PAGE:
Emirates works on a contingency plan
Emirates is very closely monitoring the evolving airspace situation across Europe, going into a fifth day of cancellations caused by volcanic ash clouds emanating from Iceland, the airline has said in a statement.
Some 20% of Emirates' fleet - or 30 aircraft - remain on the ground with much of Europe's airspace still closed.
The disruption has cost the airline somewhere in the region of US$50 million. Emirates continues to provide hotel accommodation in Dubai for thousands of passengers who were in transit when the disruption began.
The airline is not accepting passengers for travel to any European destinations apart from Moscow, Athens, Larnaca, Malta and Istanbul until April 21.
Customers affected by the disruption can cancel their booking or change their onward destination without charge. Emirates has waived all re-issue and cancellation fees while the disruption is ongoing.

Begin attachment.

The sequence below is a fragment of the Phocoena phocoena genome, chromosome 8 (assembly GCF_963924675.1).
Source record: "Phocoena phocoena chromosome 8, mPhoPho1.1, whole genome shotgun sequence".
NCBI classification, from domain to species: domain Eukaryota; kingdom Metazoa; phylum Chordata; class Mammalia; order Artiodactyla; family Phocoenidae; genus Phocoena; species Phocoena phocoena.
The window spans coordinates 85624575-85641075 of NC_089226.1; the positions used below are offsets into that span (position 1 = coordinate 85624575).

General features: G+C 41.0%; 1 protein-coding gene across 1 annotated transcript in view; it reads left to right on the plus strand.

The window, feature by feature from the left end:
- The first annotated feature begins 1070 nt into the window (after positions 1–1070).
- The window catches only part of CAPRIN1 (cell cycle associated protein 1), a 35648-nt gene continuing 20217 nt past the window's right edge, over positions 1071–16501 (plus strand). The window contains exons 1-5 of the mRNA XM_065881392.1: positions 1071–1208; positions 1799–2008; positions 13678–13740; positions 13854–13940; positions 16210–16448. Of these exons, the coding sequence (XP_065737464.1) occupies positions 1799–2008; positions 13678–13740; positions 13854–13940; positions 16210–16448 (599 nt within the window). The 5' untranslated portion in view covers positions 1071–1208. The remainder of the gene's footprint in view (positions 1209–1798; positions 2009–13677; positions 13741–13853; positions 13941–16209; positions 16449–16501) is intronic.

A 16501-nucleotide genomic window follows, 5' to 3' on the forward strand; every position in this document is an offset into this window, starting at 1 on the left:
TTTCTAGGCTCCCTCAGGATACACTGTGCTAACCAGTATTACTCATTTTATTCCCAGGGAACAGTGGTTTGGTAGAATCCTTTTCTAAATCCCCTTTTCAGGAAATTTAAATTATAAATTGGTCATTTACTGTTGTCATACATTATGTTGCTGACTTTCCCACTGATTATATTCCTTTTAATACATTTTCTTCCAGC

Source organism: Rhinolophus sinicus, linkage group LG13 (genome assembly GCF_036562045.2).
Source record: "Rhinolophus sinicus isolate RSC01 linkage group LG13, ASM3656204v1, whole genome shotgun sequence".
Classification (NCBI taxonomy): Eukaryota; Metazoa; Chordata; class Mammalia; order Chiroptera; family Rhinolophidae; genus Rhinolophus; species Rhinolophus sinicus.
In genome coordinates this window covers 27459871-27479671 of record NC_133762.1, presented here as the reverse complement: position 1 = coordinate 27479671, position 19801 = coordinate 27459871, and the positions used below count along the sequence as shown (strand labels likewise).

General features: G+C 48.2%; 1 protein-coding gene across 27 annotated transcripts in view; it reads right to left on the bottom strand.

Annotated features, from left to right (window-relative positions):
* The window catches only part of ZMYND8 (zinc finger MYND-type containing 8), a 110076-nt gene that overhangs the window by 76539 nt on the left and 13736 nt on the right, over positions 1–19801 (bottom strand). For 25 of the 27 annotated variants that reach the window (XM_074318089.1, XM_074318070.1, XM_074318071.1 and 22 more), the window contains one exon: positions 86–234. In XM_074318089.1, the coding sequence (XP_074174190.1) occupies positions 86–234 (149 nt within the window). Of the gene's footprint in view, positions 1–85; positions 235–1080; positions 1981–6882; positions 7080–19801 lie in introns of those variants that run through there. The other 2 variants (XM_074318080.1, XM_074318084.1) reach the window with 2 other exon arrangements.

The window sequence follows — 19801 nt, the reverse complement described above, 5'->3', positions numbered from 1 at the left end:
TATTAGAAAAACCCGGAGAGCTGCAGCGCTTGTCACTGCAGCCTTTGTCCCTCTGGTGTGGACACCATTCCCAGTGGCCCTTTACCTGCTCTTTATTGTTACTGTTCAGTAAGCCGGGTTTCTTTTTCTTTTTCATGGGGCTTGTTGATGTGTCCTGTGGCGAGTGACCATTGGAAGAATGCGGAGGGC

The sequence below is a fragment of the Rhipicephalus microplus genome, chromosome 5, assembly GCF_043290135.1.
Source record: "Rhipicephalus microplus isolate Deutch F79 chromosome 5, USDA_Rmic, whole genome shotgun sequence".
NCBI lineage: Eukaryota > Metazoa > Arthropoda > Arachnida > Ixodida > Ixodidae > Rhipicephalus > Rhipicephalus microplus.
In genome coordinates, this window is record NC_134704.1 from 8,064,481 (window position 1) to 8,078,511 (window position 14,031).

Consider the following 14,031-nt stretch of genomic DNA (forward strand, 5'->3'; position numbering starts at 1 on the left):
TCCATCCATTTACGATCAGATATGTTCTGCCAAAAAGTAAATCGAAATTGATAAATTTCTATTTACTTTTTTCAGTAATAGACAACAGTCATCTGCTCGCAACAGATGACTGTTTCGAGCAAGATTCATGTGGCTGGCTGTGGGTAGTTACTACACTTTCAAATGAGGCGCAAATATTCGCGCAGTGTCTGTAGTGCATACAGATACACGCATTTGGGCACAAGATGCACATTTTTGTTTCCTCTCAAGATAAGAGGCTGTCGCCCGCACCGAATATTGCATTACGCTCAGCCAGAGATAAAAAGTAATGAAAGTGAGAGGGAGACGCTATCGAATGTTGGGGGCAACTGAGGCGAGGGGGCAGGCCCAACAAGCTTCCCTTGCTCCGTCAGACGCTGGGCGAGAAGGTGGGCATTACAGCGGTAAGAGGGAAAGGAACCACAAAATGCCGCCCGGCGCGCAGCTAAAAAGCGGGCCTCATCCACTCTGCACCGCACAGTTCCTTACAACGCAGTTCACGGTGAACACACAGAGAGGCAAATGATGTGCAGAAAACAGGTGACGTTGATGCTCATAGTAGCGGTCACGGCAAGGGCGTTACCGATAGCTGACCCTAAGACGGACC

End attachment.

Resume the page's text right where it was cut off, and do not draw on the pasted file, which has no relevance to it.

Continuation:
To date, over 250 Emirates' flights have been cancelled and more than 80,000 passengers have been impacted by the ongoing disruption.
In a statement, Emirates said: “It's important to understand that this is a complex situation involving tens of thousands of people and becomes more complicated as the days go by. We appreciate how difficult it is for everyone affected.
“Emirates is working on a contingency plan to ensure that we get flights and passengers moving as quickly as possible as airspace reopens. This will include extra flights. However, like every carrier, we cannot fully activate contingency plans until we receive clearance from European Air Traffic Control authorities. Until this happens, we are unable to give firm timescales.”